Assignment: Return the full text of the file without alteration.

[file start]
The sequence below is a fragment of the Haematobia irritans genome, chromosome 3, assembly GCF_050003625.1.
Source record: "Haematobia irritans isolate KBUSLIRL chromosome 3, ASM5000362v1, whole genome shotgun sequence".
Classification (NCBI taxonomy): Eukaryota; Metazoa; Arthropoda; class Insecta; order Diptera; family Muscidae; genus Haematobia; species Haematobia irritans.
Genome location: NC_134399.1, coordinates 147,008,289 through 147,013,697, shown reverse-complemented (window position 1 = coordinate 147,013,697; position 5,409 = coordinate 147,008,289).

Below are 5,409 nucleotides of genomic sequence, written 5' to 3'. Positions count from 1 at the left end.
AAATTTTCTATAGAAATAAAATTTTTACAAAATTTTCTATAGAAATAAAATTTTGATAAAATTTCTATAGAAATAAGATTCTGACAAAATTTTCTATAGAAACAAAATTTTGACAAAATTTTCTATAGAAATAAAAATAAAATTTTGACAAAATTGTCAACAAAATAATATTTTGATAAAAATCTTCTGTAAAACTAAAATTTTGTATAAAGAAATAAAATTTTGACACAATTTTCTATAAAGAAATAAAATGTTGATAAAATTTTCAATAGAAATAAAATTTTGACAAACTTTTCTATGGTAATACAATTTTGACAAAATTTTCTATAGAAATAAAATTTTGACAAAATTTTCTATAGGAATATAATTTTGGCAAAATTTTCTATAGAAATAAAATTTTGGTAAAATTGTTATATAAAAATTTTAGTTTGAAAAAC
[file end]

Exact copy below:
The sequence below is a fragment of the Haematobia irritans genome, chromosome 3, assembly GCF_050003625.1.
Source record: "Haematobia irritans isolate KBUSLIRL chromosome 3, ASM5000362v1, whole genome shotgun sequence".
Classification (NCBI taxonomy): Eukaryota; Metazoa; Arthropoda; class Insecta; order Diptera; family Muscidae; genus Haematobia; species Haematobia irritans.
Genome location: NC_134399.1, coordinates 147,008,289 through 147,013,697, shown reverse-complemented (window position 1 = coordinate 147,013,697; position 5,409 = coordinate 147,008,289).

Below are 5,409 nucleotides of genomic sequence, written 5' to 3'. Positions count from 1 at the left end.
AAATTTTCTATAGAAATAAAATTTTTACAAAATTTTCTATAGAAATAAAATTTTGATAAAATTTCTATAGAAATAAGATTCTGACAAAATTTTCTATAGAAACAAAATTTTGACAAAATTTTCTATAGAAATAAAAATAAAATTTTGACAAAATTGTCAACAAAATAATATTTTGATAAAAATCTTCTGTAAAACTAAAATTTTGTATAAAGAAATAAAATTTTGACACAATTTTCTATAAAGAAATAAAATGTTGATAAAATTTTCAATAGAAATAAAATTTTGACAAACTTTTCTATGGTAATACAATTTTGACAAAATTTTCTATAGAAATAAAATTTTGACAAAATTTTCTATAGGAATATAATTTTGGCAAAATTTTCTATAGAAATAAAATTTTGGTAAAATTGTTATATAAAAATTTTAGTTTGAAAAAC